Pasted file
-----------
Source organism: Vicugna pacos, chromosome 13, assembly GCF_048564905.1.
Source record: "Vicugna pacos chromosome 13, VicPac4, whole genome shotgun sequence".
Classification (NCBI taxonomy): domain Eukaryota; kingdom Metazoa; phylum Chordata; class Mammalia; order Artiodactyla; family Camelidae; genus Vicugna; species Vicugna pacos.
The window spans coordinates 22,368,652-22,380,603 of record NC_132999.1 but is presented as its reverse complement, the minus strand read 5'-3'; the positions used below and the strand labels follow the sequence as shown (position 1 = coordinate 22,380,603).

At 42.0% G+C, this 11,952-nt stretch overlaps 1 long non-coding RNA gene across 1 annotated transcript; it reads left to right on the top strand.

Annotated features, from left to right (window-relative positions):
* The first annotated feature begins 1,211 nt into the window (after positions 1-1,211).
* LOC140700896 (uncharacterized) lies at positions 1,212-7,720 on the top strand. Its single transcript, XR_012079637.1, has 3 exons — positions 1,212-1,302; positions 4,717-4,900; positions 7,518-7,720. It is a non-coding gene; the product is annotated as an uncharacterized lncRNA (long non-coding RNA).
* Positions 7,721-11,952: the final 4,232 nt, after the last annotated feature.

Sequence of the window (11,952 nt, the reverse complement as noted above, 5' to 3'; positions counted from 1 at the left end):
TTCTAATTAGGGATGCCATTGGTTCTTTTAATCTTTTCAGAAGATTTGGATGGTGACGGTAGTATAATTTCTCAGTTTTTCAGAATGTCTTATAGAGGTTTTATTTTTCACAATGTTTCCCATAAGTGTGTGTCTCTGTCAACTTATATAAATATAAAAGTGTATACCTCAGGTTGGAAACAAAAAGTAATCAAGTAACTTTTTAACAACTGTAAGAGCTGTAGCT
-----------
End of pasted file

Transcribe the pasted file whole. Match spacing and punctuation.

Source organism: Vicugna pacos, chromosome 13, assembly GCF_048564905.1.
Source record: "Vicugna pacos chromosome 13, VicPac4, whole genome shotgun sequence".
Classification (NCBI taxonomy): domain Eukaryota; kingdom Metazoa; phylum Chordata; class Mammalia; order Artiodactyla; family Camelidae; genus Vicugna; species Vicugna pacos.
The window spans coordinates 22,368,652-22,380,603 of record NC_132999.1 but is presented as its reverse complement, the minus strand read 5'-3'; the positions used below and the strand labels follow the sequence as shown (position 1 = coordinate 22,380,603).

At 42.0% G+C, this 11,952-nt stretch overlaps 1 long non-coding RNA gene across 1 annotated transcript; it reads left to right on the top strand.

Annotated features, from left to right (window-relative positions):
* The first annotated feature begins 1,211 nt into the window (after positions 1-1,211).
* LOC140700896 (uncharacterized) lies at positions 1,212-7,720 on the top strand. Its single transcript, XR_012079637.1, has 3 exons — positions 1,212-1,302; positions 4,717-4,900; positions 7,518-7,720. It is a non-coding gene; the product is annotated as an uncharacterized lncRNA (long non-coding RNA).
* Positions 7,721-11,952: the final 4,232 nt, after the last annotated feature.

Sequence of the window (11,952 nt, the reverse complement as noted above, 5' to 3'; positions counted from 1 at the left end):
TTCTAATTAGGGATGCCATTGGTTCTTTTAATCTTTTCAGAAGATTTGGATGGTGACGGTAGTATAATTTCTCAGTTTTTCAGAATGTCTTATAGAGGTTTTATTTTTCACAATGTTTCCCATAAGTGTGTGTCTCTGTCAACTTATATAAATATAAAAGTGTATACCTCAGGTTGGAAACAAAAAGTAATCAAGTAACTTTTTAACAACTGTAAGAGCTGTAGCT